Referring now to the drawings and in particular to FIG. 1, there is depicted a high-level design flow diagram for building an application specific integrated circuit (ASIC) device, in accordance with a preferred embodiment of the present invention. Starting at block 10, the behavior of an ASIC device in an abstract sense is defined, as shown in block 11. At this point of the process, the specific implementation of the ASIC device is left undefined and the interrelationships among various circuit elements that will ultimately define the ASIC device are temporarily ignored in order to achieve a manageable model. The design of the ASIC device may be entered with a schematic capture editor or other suitable tools that are well-known in the art. An ASIC designer then attempts to describe the behavioral model of the ASIC device, as depicted in block 11, with a hardware description language (HDL), as shown in block 12. HDL is a highly specialized software language optimized for describing various elements and the interrelationships among the elements of an electronic device. Well-known HDLs include Verilog HDL and VHDL, as they are familiar to those skilled in the field of integrated circuit design. After the ASIC device has been suitably described in HDL format, a behavioral synthesis tool is employed to produce an register-transfer logic (RTL) representation of the ASIC device, as depicted in block 13. An RTL description represents a lower level of abstraction than the behavioral model without incorporating all of the individual electronic elements that will ultimately comprise the ASIC device. An RTL description, for example, describes the ASIC device in terms of digital registers, clocking circuits, and logic elements that are combined to implement the desired function of the ASIC device.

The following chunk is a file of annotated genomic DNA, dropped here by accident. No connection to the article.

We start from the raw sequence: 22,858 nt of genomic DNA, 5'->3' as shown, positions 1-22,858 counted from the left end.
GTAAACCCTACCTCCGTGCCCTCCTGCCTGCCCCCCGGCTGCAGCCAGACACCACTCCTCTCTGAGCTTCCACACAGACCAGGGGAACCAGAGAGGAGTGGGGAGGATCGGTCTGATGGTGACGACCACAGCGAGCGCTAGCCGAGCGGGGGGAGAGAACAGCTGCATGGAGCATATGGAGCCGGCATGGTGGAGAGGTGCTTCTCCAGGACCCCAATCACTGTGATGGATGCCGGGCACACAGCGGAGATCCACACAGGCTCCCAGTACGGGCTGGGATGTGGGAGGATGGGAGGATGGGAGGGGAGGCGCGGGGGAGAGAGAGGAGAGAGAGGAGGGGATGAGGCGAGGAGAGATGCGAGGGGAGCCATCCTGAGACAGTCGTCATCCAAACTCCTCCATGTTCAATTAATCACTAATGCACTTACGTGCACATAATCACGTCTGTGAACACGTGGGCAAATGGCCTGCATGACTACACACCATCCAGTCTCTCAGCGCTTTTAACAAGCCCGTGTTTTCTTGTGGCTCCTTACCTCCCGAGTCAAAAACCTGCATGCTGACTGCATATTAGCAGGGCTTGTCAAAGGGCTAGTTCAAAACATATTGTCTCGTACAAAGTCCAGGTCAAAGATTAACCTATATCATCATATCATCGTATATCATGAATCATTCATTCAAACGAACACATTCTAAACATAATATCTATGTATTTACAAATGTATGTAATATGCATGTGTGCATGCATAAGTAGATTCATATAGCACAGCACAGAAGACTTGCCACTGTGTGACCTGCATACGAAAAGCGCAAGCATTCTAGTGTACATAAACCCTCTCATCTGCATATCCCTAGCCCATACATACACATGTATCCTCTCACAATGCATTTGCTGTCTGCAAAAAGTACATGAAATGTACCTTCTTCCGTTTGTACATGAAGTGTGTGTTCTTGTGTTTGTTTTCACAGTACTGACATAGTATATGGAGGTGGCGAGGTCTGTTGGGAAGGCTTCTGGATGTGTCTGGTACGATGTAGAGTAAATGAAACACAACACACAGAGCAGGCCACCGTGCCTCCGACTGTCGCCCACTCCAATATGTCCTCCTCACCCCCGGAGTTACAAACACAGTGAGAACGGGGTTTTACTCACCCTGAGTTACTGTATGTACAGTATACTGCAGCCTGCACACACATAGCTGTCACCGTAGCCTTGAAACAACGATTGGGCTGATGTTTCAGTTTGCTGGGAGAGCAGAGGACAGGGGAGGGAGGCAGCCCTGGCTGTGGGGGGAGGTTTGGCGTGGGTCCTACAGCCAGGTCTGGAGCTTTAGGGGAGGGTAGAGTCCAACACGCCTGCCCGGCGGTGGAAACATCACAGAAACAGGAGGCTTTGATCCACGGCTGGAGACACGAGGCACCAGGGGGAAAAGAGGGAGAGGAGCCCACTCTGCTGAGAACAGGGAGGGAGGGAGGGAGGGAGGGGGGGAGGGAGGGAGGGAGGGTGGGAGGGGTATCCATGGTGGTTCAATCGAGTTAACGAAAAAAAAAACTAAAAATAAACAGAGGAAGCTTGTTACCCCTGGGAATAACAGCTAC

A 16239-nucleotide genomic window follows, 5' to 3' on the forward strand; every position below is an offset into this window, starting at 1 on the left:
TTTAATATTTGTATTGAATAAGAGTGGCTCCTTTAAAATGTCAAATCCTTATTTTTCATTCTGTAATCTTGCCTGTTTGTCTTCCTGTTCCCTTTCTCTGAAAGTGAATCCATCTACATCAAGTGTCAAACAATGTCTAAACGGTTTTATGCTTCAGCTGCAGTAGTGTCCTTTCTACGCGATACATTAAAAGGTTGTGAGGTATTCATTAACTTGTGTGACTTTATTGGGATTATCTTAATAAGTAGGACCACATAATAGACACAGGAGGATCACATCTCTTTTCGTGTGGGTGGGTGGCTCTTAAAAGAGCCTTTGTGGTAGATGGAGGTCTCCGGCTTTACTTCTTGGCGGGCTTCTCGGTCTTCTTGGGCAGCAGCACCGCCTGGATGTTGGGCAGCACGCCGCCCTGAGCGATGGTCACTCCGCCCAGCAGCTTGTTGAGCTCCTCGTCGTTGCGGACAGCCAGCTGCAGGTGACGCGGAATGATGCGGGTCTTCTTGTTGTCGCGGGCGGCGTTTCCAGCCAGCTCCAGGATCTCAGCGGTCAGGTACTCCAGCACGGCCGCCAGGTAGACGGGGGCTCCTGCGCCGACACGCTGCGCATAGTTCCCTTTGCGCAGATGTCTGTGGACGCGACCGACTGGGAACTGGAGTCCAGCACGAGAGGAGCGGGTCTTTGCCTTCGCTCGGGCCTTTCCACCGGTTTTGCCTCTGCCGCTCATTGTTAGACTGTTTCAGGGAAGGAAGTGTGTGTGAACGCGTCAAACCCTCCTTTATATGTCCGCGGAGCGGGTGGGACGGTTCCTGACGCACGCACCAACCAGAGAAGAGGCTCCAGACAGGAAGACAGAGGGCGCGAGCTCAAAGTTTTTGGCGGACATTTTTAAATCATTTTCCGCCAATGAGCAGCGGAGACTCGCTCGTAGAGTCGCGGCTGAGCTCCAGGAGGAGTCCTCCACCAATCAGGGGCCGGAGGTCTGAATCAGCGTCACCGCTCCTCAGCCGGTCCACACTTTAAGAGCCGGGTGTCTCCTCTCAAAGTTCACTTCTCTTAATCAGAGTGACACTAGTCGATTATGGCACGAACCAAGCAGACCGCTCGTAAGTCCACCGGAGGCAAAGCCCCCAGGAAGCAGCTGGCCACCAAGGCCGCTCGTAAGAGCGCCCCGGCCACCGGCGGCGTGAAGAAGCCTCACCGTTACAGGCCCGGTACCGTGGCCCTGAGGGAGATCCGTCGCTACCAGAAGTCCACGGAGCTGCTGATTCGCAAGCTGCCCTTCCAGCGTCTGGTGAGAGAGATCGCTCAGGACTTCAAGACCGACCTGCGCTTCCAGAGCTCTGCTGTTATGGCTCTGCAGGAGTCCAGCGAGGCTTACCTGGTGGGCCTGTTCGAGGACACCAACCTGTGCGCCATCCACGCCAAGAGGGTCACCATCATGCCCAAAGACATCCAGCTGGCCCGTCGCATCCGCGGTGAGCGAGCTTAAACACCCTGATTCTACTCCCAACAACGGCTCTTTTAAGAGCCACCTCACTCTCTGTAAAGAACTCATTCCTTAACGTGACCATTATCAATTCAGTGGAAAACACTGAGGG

The RTL description is then compiled into a technology dependent gate level netlist, as shown in block 14. From the RTL description, a gate level description of the ASIC device is achieved through a gate level synthesis. At the gate level, the ASIC device is described in greater detail than in the RTL description using a combination of common logic gates and circuits such as AND gates, OR gates, XOR gates, counters, adders, and other common logic gates. After a gate level description of the ASIC device has been achieved, suitable electronic design automation (EDA) tools can be employed to produce a netlist consisting of the list of circuit elements required to produce the ASIC device and the interconnections among the listed circuit elements.